Spiegal ran, had been running for hours now.
The charge gauge was only a slight tilt of his head away but he didn’t dare look at it. Not yet. No, he needed to run for at least another hour before he looked. Then it might be enough that he could stop.
The afternoon air was cool, at least. It was a beautiful, crisp autumn day with colourful leaves falling from the trees in the park. How many circuits of it had he done now? Enough that people were starting to look at him funny. Though that might also have had something to do with his headgear. It was what it was though, he couldn’t change what he needed to do.
His legs ached. The point in his right leg where he had fractured his femur as a kid bothered him the most. He knew it was only in his head; it had been bonded and the muscles knitted the same day he had injured it. And it hadn’t given him any trouble since then. Until now. Then again, he’d never had to run so much before.
It was one of those things he had to look past. Because it would be worth it. He hadn’t travelled all this way, all this time, to fail now. No, it was going to be his time soon. Yes, the whole world would see what he could do. Sure, no one would remember him from before, er, after, but they’d remember him now. Then.
Referring to time was screwy when you were dealing with time travel.
Anyway, no, people like his fourth pod overteacher Mr Grandse wouldn’t remember him. The man hadn’t been born yet. Neither had Spiegal for that matter. It didn’t matter. Mr Grandse would be born in a world of Spiegal’s making, a world that he would shape to his liking. A world where Mr Grandse would be intimidated and ridiculed. Exactly as he had done to Spiegal.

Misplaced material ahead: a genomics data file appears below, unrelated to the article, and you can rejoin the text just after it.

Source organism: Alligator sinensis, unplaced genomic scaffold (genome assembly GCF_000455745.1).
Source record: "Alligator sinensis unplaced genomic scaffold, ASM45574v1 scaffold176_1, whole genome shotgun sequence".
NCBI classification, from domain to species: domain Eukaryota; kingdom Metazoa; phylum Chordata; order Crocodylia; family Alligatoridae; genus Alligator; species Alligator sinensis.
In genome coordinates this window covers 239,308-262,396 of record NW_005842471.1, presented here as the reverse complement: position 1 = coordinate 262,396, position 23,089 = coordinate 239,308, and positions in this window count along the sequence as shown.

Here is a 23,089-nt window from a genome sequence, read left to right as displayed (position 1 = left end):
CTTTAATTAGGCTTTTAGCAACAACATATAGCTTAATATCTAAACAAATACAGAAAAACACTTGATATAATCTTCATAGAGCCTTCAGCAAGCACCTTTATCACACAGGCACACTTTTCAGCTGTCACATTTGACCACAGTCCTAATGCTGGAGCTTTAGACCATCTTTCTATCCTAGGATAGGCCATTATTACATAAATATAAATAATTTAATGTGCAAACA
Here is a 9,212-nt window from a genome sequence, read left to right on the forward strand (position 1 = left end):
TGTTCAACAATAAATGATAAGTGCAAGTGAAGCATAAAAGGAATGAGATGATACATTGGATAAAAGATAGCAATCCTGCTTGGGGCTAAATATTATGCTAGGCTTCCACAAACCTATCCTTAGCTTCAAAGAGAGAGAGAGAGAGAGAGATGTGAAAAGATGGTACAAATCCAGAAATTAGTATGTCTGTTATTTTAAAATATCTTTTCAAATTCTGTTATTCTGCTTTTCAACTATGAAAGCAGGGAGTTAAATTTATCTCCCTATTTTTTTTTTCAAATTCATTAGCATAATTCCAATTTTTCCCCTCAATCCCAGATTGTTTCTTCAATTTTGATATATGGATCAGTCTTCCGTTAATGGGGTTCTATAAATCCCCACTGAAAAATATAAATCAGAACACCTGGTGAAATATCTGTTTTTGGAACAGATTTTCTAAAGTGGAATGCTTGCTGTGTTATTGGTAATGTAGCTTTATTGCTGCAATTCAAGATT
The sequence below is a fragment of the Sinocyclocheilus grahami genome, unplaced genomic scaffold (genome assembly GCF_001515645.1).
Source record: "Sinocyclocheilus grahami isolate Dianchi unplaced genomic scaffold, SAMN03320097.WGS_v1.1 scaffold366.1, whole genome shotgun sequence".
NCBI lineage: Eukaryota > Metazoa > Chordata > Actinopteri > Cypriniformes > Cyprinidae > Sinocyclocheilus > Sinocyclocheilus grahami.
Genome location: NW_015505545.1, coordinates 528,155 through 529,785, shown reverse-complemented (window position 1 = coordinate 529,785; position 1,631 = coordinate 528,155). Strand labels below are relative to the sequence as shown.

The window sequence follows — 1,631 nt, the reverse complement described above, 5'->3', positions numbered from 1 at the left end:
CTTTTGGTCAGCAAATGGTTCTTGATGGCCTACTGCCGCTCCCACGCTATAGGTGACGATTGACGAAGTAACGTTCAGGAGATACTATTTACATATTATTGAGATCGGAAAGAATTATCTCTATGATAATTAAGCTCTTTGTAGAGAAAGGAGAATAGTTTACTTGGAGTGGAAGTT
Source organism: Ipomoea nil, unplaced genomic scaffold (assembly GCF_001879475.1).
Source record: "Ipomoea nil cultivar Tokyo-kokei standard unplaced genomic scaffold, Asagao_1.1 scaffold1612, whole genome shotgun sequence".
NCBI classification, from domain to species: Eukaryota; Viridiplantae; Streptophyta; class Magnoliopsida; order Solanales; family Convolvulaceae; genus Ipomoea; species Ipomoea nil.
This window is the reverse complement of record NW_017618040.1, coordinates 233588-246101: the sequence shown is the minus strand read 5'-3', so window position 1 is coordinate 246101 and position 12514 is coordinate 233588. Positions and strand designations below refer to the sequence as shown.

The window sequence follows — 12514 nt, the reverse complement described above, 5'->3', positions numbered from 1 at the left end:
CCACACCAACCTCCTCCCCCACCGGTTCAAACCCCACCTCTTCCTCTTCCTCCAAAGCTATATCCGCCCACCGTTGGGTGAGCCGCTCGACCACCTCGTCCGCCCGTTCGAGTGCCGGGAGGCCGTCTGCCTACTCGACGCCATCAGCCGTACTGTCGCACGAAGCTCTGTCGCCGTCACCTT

As soon as he was able to recharge his mind control device he’d get started.
Sure, a mind control device sounded insane, impossible. But so was time travel last week… last week plus a century, or so. That hadn’t stopped Spiegal. They’d hired him as a guinea pig, meant to be expendable. While he’d signed away all his rights — twice — to take part in the experiments he was the one going to reap the benefits.
Once he had charged the device.
They’d made him quack like a duck. Jump up and down. He’d endured it, planning and plotting. Then he’d stolen their equipment, the mind control device. They’d called it something different of course — remote conscious movement manipulation projector or some such thing — but it meant the same as mind control device. Without the technobabble.
Now he’d be the one telling others to quack, to jump. And to rob banks. Maybe even jump out windows. You know, if they didn’t rob the banks. Or if they were Mr Grandse. Lord Spiegal, they would call him. Yeah, he liked the sound of that. Or, maybe, Spiegal, Master of the World. Eventually, he’d even have to append it with and the Universe.
He wouldn’t be benevolent, no. No one had ever been benevolent with him. He would reap what he had sowed: power!
Power like he had seen when he had signed up for the linear causality inversion experiments. It was right after he had stolen the mind control device — a machine that needed a lot of energy. The police in his time were pretty on the ball, with their advanced AI and superbig data. The Internet of Everything was everywhere and there was no way he’d get away with taking over one person, let alone the world.